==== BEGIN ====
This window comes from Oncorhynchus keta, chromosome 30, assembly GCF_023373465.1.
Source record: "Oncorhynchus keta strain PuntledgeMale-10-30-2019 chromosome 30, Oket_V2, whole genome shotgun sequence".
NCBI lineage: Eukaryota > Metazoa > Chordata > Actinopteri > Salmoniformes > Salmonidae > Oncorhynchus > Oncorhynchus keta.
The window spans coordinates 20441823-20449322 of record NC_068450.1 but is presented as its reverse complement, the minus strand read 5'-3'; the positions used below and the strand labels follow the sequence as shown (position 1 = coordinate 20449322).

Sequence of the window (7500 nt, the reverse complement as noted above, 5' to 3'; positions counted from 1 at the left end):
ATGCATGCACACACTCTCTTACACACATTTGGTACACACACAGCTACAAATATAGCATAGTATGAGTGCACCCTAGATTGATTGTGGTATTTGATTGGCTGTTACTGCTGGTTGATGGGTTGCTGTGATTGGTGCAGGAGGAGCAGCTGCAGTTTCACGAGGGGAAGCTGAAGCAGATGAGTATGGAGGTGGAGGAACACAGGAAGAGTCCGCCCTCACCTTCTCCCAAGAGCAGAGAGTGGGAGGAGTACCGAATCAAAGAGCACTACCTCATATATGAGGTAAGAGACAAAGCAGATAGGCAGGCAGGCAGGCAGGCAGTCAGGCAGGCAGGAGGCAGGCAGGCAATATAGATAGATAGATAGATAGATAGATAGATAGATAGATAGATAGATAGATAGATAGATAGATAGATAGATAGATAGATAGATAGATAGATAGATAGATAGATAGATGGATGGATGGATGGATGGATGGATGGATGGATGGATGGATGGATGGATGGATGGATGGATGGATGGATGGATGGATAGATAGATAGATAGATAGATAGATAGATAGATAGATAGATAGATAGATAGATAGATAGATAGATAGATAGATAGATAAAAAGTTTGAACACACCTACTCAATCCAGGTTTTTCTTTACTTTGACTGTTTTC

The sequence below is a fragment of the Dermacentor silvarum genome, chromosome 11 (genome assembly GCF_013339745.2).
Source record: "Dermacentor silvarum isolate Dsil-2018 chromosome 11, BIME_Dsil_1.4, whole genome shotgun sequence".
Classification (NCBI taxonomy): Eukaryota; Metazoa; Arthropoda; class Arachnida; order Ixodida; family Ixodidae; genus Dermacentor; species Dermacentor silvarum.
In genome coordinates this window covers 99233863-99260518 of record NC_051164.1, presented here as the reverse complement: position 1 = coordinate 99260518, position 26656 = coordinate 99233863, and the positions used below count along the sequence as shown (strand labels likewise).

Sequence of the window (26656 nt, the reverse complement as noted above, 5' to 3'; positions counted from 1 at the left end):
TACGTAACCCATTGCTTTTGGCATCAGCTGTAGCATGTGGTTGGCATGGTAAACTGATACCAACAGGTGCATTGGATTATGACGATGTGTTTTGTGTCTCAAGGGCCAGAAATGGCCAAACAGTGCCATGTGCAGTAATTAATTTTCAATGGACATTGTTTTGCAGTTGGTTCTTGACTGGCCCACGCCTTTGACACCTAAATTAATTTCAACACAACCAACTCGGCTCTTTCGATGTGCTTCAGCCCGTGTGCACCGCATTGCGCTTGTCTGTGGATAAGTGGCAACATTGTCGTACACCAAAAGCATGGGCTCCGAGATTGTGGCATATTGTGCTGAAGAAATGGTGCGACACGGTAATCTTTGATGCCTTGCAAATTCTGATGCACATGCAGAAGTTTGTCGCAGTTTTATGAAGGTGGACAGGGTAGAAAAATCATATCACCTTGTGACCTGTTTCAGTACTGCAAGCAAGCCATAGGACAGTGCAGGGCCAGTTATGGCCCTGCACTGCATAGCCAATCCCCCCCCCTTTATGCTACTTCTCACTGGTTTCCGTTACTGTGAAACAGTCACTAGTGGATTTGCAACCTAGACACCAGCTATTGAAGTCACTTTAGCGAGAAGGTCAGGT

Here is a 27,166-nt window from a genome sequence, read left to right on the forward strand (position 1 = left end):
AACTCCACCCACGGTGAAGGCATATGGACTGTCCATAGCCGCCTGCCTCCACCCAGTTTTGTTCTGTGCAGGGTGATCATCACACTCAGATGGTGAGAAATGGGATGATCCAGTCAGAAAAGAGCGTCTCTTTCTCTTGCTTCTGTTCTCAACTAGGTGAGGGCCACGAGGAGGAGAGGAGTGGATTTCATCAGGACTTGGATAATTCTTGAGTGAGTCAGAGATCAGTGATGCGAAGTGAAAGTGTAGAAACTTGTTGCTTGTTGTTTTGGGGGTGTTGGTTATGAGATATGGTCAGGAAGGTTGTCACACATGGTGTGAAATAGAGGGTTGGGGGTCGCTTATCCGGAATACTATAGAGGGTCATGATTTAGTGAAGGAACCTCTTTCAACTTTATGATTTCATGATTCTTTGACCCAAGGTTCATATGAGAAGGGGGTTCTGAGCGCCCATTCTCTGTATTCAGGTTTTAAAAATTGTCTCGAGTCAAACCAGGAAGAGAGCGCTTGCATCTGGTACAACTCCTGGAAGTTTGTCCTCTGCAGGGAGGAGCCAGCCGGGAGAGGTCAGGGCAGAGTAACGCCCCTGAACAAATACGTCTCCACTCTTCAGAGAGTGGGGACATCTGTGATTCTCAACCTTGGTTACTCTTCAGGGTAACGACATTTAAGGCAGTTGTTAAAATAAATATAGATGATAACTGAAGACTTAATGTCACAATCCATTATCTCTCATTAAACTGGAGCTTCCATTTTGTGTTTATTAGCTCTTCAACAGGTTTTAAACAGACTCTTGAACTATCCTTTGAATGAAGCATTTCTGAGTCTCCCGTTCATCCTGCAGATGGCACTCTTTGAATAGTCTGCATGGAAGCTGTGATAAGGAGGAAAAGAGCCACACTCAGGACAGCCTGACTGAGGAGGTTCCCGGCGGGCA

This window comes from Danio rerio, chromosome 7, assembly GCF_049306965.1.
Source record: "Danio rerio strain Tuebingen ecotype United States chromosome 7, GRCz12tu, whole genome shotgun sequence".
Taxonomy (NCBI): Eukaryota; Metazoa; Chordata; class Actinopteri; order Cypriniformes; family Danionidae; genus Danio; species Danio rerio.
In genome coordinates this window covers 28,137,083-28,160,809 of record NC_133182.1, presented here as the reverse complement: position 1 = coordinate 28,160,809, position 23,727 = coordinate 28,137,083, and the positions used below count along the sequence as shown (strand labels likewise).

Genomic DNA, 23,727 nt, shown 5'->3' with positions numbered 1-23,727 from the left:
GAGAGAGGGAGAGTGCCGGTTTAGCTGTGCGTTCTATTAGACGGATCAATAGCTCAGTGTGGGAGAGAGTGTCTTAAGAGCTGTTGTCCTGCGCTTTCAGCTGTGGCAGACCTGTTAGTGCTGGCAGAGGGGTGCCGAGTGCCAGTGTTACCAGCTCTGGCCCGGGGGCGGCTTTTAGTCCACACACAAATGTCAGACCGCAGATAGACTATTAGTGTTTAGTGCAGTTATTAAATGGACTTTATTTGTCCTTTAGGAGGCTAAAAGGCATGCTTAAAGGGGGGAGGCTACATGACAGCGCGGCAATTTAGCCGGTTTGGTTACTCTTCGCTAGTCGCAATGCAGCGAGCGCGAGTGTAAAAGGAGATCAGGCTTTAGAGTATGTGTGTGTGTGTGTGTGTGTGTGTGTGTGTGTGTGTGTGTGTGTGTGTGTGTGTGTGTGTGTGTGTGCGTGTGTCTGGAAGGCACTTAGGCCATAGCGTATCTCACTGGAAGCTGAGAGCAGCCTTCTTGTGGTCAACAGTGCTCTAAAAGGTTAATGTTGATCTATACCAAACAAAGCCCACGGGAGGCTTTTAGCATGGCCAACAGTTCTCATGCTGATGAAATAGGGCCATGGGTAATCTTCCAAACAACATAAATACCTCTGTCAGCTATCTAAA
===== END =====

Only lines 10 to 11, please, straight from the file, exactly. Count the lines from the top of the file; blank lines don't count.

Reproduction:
In genome coordinates this window covers 99233863-99260518 of record NC_051164.1, presented here as the reverse complement: position 1 = coordinate 99260518, position 26656 = coordinate 99233863, and the positions used below count along the sequence as shown (strand labels likewise).

Sequence of the window (26656 nt, the reverse complement as noted above, 5' to 3'; positions counted from 1 at the left end):